In managing its relations with new regional blocs, Pakistan should firstly prioritise its national interest. Currently, in the backdrop of the August 5 move, the Kashmir issue has become the lynchpin of Pakistan’s foreign policy. It has become an easy way to win Pakistan’s confidence. So far Turkey and Malaysia have succeeded to win the hearts of the Pakistani people by their vocal support. However, is Turkish and Malaysian support enough to pressurise Narendra Modi to restore the Kashmir status? These countries do not have much political clout in New Delhi and Washington as do Riyadh and its GCC partners. So far, Pakistan is disappointed by the response of its gulf partners on Kashmir; however, in the long run, the simmering public pressure against Modi atrocities could compel them to change their policies. Moreover, in the time of crisis, Pakistan could use their clout in New Delhi and Washington to deescalate tensions as it did successfully following the Balakot episode.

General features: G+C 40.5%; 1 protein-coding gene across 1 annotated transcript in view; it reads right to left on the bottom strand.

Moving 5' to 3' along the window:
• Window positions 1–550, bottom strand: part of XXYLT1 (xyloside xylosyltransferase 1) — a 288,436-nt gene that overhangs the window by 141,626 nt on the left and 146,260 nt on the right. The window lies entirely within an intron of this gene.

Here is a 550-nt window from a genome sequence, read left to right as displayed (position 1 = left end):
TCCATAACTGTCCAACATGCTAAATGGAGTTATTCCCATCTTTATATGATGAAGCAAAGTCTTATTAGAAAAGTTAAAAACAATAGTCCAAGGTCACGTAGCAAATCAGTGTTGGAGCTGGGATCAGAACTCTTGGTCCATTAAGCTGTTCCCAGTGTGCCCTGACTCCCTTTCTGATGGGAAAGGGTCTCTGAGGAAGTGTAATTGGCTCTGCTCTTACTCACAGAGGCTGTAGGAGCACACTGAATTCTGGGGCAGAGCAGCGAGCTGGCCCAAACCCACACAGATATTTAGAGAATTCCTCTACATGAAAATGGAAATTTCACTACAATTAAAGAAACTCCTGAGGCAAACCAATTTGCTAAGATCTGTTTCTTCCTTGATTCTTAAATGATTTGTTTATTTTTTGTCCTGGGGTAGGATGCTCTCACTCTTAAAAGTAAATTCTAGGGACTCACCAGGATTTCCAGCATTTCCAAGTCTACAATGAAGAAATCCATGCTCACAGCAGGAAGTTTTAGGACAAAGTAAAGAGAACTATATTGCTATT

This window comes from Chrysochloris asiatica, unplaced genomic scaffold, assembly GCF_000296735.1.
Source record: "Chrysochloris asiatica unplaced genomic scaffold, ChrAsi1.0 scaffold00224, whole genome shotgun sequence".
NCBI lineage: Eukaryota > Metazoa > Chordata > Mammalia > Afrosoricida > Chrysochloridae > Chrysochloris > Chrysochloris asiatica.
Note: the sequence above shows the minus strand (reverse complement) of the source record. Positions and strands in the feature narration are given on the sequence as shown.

Navigating through this complex and sensitive region, Pakistan needs a dynamic and multipronged foreign policy. Firstly, the civil/military leadership should prioritise its key interests and then use different tools from its foreign policy kit for each partner in the region. The current Sino/Iran strategic deal has further narrowed parity between Pak/Iran and Pak/KSA relations. Secondly, despite a year after the altercation of Kashmir status, the Pakistani ruling elite is still bewildered and unable to devise a vibrant policy on Kashmir. Choosing between the economy and Kashmir, Pakistan is oscillating aimlessly. Without a strong economy, no one will pay heed on what is happening in Kashmir. Hence, taking Kashmir and economy hand-in-hand, Islamabad should devise a neutrality-cum-balancing strategy towards the Turkish-led bloc and the KSA-led block. Thirdly, Pakistan needs to diversify its partnership to reduce reliance on either side. This would give Pakistan enough space to manoeuvre. Moreover, Pakistan should place its best diplomats in the MENA region who know the art of diplomacy. As Churchill said, “Diplomacy is the art of telling people to go to hell in such a way that they seek direction”.